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The premise of remixing has been around since the late 60’s and 70’s, driven by the massive developments in multitrack recording from the era, and it was this rudimentary form of remixing that was born out of a few key players from days past.
It’s commonly acknowledged that the first musical re-interpretations were devised from the Caribbean Dancehall scene of the 60’s. It saw producers like King Tubby and Lee ‘Scratch’ Perry editing and re-creating their own versions of locally sourced music. The term remix however, first sprung in the 70’s as it kicked off the vastly celebrated career of Tom Moulton, who was formally the first to ever patch together “remixes” from reel and tape. Later in his career he was dubbed as “Inventor of the remix and the 12” single”.
In the words of Wikipedia; “A remix is an alternative version of a song, different from the original version. A remixer uses audio mixing to compose an alternate master recording of a song, adding or subtracting elements, or simply changing the equalization, dynamics, pitch, tempo, playing time or almost any other aspect of the various musical components”.
Sounds easy, right? Maybe for some, but like most things in music production – there’s a lot more than meets the eye!
In modern terms, remixes come with many different forms and purposes in our industry – either providing a means to extend the lifetime of a record and to give swell to a campaign, or on the other hand, for musical preservation reserved for giving a new lease of life to timeless classics.
So, whether you’re a seasoned button pusher or if you’re brand new to the art of remixing, we’ve put together a hit list of 5 essential tips to help you approach a remix and carve your niche into the market.
Everybody knows that organisation is the key to success and knowing what you want to do and how you’re going to get there. When it comes to remixing, it’s no different – having a general go-to plan that you can reference when the creativity is running thin is invaluable. Staying on task has never been easier and much to popular disbelief, brainstorming ideas in advance of ‘jamming’ will NEVER hinder your creativity.
If you’re able to formulate a decent plan in advance of the task in hand, you’ll have clear intentions and objectives instead of self-pity.
When it comes to remixing it’s about finding the perfect balance. The last thing the label wants you to do is completely re-create the record into something indistinguishable from its forerunner. In equal part however, they wouldn’t be impressed if you simply pitched everything down an octave and handed back your “club remix” ready for imbursement. In reality it’s about flipping the mood of the record to your style, whilst maintaining the essence of the original works.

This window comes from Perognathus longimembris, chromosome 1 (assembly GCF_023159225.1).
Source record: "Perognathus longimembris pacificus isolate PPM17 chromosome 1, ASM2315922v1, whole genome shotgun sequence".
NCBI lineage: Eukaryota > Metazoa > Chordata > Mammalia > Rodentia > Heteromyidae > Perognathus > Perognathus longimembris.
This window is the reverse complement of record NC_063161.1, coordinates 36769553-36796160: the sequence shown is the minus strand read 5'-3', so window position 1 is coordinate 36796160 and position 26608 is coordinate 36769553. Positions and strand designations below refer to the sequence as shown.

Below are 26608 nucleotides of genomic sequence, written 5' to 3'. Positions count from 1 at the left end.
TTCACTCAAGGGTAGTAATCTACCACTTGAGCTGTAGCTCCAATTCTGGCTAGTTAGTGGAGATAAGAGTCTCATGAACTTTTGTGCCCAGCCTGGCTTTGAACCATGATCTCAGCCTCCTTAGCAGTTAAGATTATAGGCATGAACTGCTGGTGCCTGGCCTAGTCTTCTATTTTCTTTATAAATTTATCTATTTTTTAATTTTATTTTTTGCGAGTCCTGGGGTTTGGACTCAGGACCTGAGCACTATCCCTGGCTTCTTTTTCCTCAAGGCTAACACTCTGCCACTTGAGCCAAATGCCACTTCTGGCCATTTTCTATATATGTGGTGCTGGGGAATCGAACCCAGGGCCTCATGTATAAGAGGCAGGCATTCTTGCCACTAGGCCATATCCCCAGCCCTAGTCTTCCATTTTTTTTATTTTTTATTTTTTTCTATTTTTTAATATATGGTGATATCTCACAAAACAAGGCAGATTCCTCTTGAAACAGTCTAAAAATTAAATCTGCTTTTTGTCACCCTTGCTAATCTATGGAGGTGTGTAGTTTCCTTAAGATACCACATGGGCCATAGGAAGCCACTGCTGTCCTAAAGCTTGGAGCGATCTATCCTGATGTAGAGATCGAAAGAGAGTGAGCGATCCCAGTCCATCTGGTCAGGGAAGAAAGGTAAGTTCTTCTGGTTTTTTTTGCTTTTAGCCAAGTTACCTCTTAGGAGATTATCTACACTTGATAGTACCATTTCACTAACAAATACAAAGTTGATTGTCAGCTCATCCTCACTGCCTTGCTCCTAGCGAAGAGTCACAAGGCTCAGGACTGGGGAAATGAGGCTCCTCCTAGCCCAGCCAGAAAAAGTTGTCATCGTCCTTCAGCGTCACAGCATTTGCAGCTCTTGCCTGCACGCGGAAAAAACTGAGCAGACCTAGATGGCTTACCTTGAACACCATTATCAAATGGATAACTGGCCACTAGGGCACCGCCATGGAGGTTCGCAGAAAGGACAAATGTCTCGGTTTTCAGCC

If the original features major chords with a warm feel-good vibe, flip it! Change the keys to a moody minor progression with a darker atmosphere and build everything else around that. These big changes at the start of the remix will aid you in figuring out what to do next, without overdoing it.
There are plenty of ways to spice up your new mix with the original parts. Try pitch shifting, reversing and layering up elements to make new ones, seriously; the possibilities are endless.
TIP: Place an EQ on the provided kick drum in your remix pack and filter out the low end – Next, choose a new kick drum from your collection that has a lot of low end – place an EQ on that new kick and filter out the high end.
Merge the two samples together being cautious that they harmonise without fading, and with a bit of luck you’ll find yourself with something new and fresh whilst maintaining the tone of the original kick.
Time and time again, we hear of people that are unable to finish a track or a remix within the deadline. One of the main reasons this happens is the inability to get the arrangement down quick enough.
The minute you’re happy with your 8 or 16 bar loop, get your arrangement down. ASAP. We can’t stress how important this is! It’s equally as imperative as the planning process. The arrangement will give you clear direction that will allow you to sit back and think about how your remix is developing overall.
Tip:As you’re bringing your ideas together, place some markers down on your project to mark out the intro, breakdown, build and drop.
As an artist, your job is to put YOU into everything you do. Sometimes it can be evident from the moment a remix starts which genius is behind it. Your artistic stamp should be characterised in all elements of the remix. If you have a sound that you know inside out, view the job as a collaboration between you and the original artist, 50 percent you, 50 percent me.
Another pearl of wisdom we can offer is – make your own sample pack!
Using the sounds that you know and love, will ultimately speed up your production process and put your artist hallmark on the remix. You don’t have to have the motherlode of sounds, as long as you keep it to your signature claps, chords and effects, your fans will connect to that and ultimately your work is done.
In reality, there is no right or wrong way to approach a remix, but we believe that the above set of tips should get you started on the right foot. Create a solid plan, switch things up but respect the original, get the arrangement down and make it yours.